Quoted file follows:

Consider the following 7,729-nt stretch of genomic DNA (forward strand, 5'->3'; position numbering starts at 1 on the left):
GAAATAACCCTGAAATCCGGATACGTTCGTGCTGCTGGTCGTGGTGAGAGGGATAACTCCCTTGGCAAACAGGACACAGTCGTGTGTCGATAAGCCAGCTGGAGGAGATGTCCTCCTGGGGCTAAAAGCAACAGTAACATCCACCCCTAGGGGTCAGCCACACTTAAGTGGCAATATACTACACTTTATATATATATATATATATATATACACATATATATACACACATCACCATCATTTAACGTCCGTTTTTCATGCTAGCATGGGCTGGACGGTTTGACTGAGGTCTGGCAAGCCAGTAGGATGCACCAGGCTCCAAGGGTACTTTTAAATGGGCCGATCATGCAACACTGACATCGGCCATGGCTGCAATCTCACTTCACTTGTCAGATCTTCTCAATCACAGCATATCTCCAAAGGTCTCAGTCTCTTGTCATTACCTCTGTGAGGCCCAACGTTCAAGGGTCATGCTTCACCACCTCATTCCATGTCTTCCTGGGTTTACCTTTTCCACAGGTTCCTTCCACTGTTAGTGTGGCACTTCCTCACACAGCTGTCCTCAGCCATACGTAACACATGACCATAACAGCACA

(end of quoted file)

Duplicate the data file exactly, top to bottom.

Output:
Consider the following 7,729-nt stretch of genomic DNA (forward strand, 5'->3'; position numbering starts at 1 on the left):
GAAATAACCCTGAAATCCGGATACGTTCGTGCTGCTGGTCGTGGTGAGAGGGATAACTCCCTTGGCAAACAGGACACAGTCGTGTGTCGATAAGCCAGCTGGAGGAGATGTCCTCCTGGGGCTAAAAGCAACAGTAACATCCACCCCTAGGGGTCAGCCACACTTAAGTGGCAATATACTACACTTTATATATATATATATATATATATACACATATATATACACACATCACCATCATTTAACGTCCGTTTTTCATGCTAGCATGGGCTGGACGGTTTGACTGAGGTCTGGCAAGCCAGTAGGATGCACCAGGCTCCAAGGGTACTTTTAAATGGGCCGATCATGCAACACTGACATCGGCCATGGCTGCAATCTCACTTCACTTGTCAGATCTTCTCAATCACAGCATATCTCCAAAGGTCTCAGTCTCTTGTCATTACCTCTGTGAGGCCCAACGTTCAAGGGTCATGCTTCACCACCTCATTCCATGTCTTCCTGGGTTTACCTTTTCCACAGGTTCCTTCCACTGTTAGTGTGGCACTTCCTCACACAGCTGTCCTCAGCCATACGTAACACATGACCATAACAGCACA